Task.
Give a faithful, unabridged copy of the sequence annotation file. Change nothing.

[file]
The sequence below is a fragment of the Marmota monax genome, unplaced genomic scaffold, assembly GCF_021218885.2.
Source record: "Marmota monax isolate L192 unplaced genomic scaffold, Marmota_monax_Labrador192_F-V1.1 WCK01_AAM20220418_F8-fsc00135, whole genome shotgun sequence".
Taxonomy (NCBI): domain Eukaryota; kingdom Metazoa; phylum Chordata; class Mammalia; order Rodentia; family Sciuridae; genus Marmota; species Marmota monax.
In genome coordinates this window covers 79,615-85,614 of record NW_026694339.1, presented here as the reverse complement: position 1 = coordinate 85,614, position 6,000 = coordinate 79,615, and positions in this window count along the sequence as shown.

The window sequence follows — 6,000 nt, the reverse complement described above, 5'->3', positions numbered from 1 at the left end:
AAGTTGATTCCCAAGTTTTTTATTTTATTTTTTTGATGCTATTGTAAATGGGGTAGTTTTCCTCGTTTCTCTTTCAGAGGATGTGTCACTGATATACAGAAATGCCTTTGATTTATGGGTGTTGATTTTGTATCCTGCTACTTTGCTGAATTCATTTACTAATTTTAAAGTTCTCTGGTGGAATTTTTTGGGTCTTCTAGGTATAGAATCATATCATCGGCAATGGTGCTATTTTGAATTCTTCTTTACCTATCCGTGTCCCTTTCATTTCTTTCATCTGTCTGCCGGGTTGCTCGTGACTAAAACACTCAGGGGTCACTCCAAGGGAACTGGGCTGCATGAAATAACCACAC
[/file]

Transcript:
The sequence below is a fragment of the Marmota monax genome, unplaced genomic scaffold, assembly GCF_021218885.2.
Source record: "Marmota monax isolate L192 unplaced genomic scaffold, Marmota_monax_Labrador192_F-V1.1 WCK01_AAM20220418_F8-fsc00135, whole genome shotgun sequence".
Taxonomy (NCBI): domain Eukaryota; kingdom Metazoa; phylum Chordata; class Mammalia; order Rodentia; family Sciuridae; genus Marmota; species Marmota monax.
In genome coordinates this window covers 79,615-85,614 of record NW_026694339.1, presented here as the reverse complement: position 1 = coordinate 85,614, position 6,000 = coordinate 79,615, and positions in this window count along the sequence as shown.

The window sequence follows — 6,000 nt, the reverse complement described above, 5'->3', positions numbered from 1 at the left end:
AAGTTGATTCCCAAGTTTTTTATTTTATTTTTTTGATGCTATTGTAAATGGGGTAGTTTTCCTCGTTTCTCTTTCAGAGGATGTGTCACTGATATACAGAAATGCCTTTGATTTATGGGTGTTGATTTTGTATCCTGCTACTTTGCTGAATTCATTTACTAATTTTAAAGTTCTCTGGTGGAATTTTTTGGGTCTTCTAGGTATAGAATCATATCATCGGCAATGGTGCTATTTTGAATTCTTCTTTACCTATCCGTGTCCCTTTCATTTCTTTCATCTGTCTGCCGGGTTGCTCGTGACTAAAACACTCAGGGGTCACTCCAAGGGAACTGGGCTGCATGAAATAACCACAC